• Big company performance is, shall we say, problematic. (I could provide a hundred more equally compelling slides.)
  • (Joel Resnick/Flemington NJ)
  • My favorite company. Provide the red carpet for the Oscars, etc., etc., etc.
  • They dominate/own their niche.
  • Cool.
  • VERY cool.
  • *Basement Systems Inc. (Larry Janesky/Seymour CT) *Dry Basement Science (100,000++ copies!) *1990: $0; 2003: $13M; 2010: $80,000,000
  • Larry Janesky turns damp moldy basements into dry storage areas, family rooms, etc. He is …
  • Mr. Basement … and has the patents & profits to prove it.
  • The Magicians of Motueka (PLUS)!
  • W.A. Coppins Ltd.*
  • (Coppins Sea Anchors/
  • PSA/para sea anchors)
  • *Textiles, 1898; thrive on “wicked problems”
  • —e.g., U.S. Navy STLVAST (Small To Large Vehicle At Sea Transfer); custom fabric from W. Wiggins Ltd./Wellington
  • (specialty nylon, “Dyneema,” from DSM/Netherlands)
  • Motueka, New Zealand, is a peanut-sized town. (Very near where I live in the winter.) But it sports best-in-world in the high-value-added business of sea anchors. Clients include the U.S. Navy and the Norwegian government.
  • Grooves on … “wicked problems.”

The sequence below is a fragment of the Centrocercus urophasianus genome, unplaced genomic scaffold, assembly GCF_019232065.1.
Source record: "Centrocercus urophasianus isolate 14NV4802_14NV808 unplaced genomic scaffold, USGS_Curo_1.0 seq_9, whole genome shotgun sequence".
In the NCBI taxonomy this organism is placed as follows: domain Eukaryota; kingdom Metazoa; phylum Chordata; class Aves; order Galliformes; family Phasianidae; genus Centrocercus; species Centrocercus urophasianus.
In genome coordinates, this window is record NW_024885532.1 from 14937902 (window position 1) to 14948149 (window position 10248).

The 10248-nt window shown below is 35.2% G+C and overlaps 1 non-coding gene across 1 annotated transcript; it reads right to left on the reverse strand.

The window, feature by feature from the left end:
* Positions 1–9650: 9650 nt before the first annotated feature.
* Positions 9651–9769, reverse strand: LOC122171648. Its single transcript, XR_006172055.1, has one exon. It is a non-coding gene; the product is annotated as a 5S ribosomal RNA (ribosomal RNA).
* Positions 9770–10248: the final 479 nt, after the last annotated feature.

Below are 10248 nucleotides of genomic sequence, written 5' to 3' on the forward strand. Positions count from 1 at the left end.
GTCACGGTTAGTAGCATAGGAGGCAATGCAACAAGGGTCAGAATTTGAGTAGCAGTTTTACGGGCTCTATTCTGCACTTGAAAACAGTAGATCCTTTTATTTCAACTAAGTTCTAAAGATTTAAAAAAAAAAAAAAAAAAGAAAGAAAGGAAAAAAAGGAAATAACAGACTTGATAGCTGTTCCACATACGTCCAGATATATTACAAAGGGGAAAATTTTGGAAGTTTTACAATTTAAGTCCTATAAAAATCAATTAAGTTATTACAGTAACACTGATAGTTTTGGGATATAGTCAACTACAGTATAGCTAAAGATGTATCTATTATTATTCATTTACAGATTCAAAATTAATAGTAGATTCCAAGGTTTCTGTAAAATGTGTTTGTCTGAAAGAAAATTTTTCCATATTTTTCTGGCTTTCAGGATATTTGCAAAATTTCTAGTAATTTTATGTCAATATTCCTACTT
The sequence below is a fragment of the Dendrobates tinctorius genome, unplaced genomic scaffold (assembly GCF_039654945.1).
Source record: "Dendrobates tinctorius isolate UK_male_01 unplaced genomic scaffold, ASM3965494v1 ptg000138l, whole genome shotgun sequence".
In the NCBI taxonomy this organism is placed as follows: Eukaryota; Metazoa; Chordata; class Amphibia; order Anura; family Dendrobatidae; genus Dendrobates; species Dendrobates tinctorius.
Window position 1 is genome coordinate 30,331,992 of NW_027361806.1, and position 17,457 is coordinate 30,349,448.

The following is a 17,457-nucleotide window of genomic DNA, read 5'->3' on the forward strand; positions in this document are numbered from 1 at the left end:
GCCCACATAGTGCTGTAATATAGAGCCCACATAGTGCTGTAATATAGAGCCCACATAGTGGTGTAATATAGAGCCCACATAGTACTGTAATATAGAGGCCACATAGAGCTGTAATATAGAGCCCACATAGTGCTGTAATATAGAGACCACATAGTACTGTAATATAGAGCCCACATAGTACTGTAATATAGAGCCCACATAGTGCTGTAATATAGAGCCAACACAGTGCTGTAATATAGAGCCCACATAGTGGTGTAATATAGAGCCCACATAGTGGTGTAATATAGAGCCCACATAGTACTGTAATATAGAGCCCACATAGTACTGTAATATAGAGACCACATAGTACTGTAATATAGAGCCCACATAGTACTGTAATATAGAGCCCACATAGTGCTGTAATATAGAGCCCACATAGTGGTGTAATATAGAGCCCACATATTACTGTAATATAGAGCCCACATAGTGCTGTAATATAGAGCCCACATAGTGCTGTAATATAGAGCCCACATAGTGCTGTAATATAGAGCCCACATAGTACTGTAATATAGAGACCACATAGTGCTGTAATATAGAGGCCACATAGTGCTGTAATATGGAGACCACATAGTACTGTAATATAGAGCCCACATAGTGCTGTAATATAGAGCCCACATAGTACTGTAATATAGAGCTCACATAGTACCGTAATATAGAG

• (I organized a keynote speech to New Zealand’s business and government leaders around W.A. Coppins—an exemplar of global business “domination” in a small corner of a small country.)
  • Going “Social”: Location and Size Independent
  • “Today, despite the fact that we’re just a little swimming pool company in Virginia, we have the most trafficked swimming pool website in the world. Five years ago, if
  • you’d asked me and my business partners what we do, the answer would have been simple, ‘We build in-ground fiberglass swimming pools.’ Now we say, ‘We are the best teachersin the world … on the subject of fiberglass swimming pools, and we also happen to build them.’”
  • —Jay Baer, Youtility: Why Smart Marketing Is About Help, Not Hype
  • A small swimming pool firm takes to social media with a vengeance and becomes a major (world) force in its market space.
  • From: Retail Superstars: Inside the 25 Best
  • Independent Stores in America, George Whalin
  • I LOVE this sentence
  • —and LOVE the firms that embody it.
  • Retail Superstars: Inside the 25 Best Independent Stores
  • in America —by George Whalin
  • 1,600 cheeses
  • 1,400 varieties of hot sauce
  • 12,000 wines priced from
  • $8 to $8,000 a bottle
  • 6,000 Christmas ornaments
  • 50,000 trims
  • “An adventure in ‘shoppertainment,’ begins in the parking lot and goes on to 1,600 cheeses and 1,400 varieties of hot sauce—not to mention 12,000 wines priced from
  • $8-$8,000 a bottle; all this is brought to you by 4,000 vendors. Customers from every corner of the globe.”